Our version of the classic (a.k.a. dark) fruitcake is packed with warm spices, nuts, sweet dried fruit, dark molasses, and brandy. And the balance of butter and molasses means the cake ages beautifully—no worries about it becoming a brick, or a shot of alcohol with some fruit in it.

What to buy: Use our recipe for Candied Grapefruit Zest and swap out the grapefruit peel for orange. A homemade candied citrus yields the best results, but if you’d rather purchase some, use a high-quality candied zest, which usually appears in the fall at gourmet or specialty stores. Don’t even think about using the scary, Day-Glo fruit found in tubs—it tastes as horrible as it looks.

There are various intensities of molasses available, from light to blackstrap. Dark (sometimes marketed as robust) tastes best in this recipe. Molasses can be found in the baking aisle at grocery stores.

Game plan: We found this cake equally delicious eaten fresh or after it had aged a bit. For the aged fruitcake, we felt the flavor was best at 6 weeks.

This recipe was featured as part of our Shockingly Tasty Fruitcakes project. If you like this cake, we know you’ll love our Jamaican Black Cake

  • Yield: 2 (9-inch) loaves
  • Difficulty: Easy
  • Total: 2 hrs 55 mins, plus aging time (optional) 
  • Active: 25 mins

Ingredients (17)

  • 3 cups all-purpose flour
  • 2 teaspoons baking soda
  • 1 teaspoon ground allspice
  • 1 teaspoon ground cinnamon
  • 1 teaspoon freshly grated nutmeg
  • 1/2 teaspoon fine salt
  • 3 sticks (12 ounces) unsalted butter, at room temperature
  • 2 cups packed dark brown sugar
  • 6 large eggs, at room temperature
  • 1/2 cup dark molasses (not blackstrap)
  • 3 tablespoons freshly grated lemon zest (from 3 to 4 lemons)
  • 1/2 cup brandy
  • 2 cups dried, unsulfured apricots, coarsely chopped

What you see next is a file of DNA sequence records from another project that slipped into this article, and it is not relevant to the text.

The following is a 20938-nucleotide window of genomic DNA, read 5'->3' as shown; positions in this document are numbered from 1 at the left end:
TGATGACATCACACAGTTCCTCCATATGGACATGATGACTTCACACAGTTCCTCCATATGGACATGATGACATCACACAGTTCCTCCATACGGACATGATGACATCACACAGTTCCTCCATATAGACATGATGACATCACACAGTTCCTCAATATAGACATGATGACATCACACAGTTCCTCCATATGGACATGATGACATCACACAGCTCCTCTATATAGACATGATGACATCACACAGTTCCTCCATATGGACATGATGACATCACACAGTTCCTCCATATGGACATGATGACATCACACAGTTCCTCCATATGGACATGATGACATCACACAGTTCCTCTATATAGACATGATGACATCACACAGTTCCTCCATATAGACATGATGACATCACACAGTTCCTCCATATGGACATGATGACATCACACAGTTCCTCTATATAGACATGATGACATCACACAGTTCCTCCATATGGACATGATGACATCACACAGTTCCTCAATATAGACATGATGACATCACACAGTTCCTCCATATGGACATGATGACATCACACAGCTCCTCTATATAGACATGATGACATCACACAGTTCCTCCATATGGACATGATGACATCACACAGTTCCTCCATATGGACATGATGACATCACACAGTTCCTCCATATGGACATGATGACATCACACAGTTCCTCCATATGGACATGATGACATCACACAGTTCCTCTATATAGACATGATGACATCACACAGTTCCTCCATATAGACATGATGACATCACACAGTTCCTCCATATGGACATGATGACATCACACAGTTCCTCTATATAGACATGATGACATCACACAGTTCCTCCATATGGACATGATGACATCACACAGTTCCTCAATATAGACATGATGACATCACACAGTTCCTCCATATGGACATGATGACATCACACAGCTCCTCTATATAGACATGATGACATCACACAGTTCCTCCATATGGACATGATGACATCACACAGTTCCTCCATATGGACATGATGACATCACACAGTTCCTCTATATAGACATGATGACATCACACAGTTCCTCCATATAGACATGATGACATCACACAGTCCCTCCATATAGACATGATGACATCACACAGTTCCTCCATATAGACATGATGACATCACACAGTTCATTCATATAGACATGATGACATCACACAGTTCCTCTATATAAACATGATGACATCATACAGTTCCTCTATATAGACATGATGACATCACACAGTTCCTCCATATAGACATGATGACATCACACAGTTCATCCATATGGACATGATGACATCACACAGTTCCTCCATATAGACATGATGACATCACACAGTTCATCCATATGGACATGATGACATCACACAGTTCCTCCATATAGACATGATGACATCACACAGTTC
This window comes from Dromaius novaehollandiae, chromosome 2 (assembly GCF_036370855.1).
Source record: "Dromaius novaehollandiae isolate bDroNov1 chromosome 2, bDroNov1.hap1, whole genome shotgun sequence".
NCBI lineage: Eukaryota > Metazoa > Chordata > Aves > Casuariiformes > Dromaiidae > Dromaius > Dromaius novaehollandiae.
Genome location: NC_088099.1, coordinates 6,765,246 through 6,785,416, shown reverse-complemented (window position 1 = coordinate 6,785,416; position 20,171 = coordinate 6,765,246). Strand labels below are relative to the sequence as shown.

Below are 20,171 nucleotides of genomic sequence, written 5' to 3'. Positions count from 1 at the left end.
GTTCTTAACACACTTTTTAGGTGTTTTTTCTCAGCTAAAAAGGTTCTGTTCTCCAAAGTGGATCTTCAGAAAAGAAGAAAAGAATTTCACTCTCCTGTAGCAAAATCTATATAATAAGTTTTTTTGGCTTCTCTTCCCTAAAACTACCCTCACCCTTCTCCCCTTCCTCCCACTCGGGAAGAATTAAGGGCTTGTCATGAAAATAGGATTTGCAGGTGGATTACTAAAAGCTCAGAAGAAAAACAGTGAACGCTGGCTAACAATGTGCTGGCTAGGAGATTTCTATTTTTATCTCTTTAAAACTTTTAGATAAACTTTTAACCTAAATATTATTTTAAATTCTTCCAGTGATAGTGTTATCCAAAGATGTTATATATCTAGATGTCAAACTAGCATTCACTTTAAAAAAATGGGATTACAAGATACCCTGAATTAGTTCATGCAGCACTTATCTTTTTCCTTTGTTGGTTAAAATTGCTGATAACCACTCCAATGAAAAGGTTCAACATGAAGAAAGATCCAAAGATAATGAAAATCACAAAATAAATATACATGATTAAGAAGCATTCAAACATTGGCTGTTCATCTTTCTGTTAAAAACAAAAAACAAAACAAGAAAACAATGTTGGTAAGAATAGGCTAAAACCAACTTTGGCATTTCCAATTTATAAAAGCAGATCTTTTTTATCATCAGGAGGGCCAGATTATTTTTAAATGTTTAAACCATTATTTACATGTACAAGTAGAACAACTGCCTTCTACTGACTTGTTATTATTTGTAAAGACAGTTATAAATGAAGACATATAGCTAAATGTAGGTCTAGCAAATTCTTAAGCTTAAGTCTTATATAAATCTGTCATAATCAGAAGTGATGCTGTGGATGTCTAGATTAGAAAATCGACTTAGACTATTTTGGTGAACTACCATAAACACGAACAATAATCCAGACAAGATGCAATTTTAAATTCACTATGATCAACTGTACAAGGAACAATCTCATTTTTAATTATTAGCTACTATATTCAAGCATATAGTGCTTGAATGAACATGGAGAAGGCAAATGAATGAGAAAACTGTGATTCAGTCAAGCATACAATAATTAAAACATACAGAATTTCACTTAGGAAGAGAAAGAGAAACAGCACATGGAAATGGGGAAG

• 2 cups almonds, coarsely chopped
  • 1 1/2 cups golden raisins, also known as sultanas
  • 1 1/2 cups Medjool dates, coarsely chopped
  • 1 cup candied orange zest, coarsely chopped


  1. Heat the oven to 300°F and arrange a rack in the middle. Coat two 9-by-5-inch loaf pans with butter and flour; set aside.
  2. Combine flour, baking soda, allspice, cinnamon, nutmeg, and salt in a large bowl and whisk to aerate and break up any lumps; set aside.
  3. Place butter in the bowl of a stand mixer fitted with the paddle attachment and beat on medium-high speed until pale yellow, about 3 minutes. Add brown sugar, and continue beating until fluffy, about 3 minutes. Add eggs one at a time, letting each mix in fully before adding the next.
  4. Scrape down the sides of the bowl. Return the mixer to medium-high speed, add molasses and lemon zest, and beat until combined. Reduce speed to low and mix in 1/3 of the flour mixture. Add 1/4 cup of the brandy, another 1/3 of the flour mixture, the remaining 1/4 cup brandy, and finally the last 1/3 of the flour. Mix until flour is just incorporated and batter is smooth.
  5. Remove the bowl from the mixer and fold in remaining ingredients. Divide batter evenly between the prepared pans.
  6. Bake until a toothpick inserted in the center comes out clean, about 1 1/2 hours.
  7. Let cool on a wire rack for at least 1 hour before removing from the pan. Turn cakes out onto the rack and cool completely before slicing and eating, or aging.
  8. To age, brush each cake with 1/4 cup brandy, and then completely bury each in 4 pounds of powdered sugar for up to 4 months.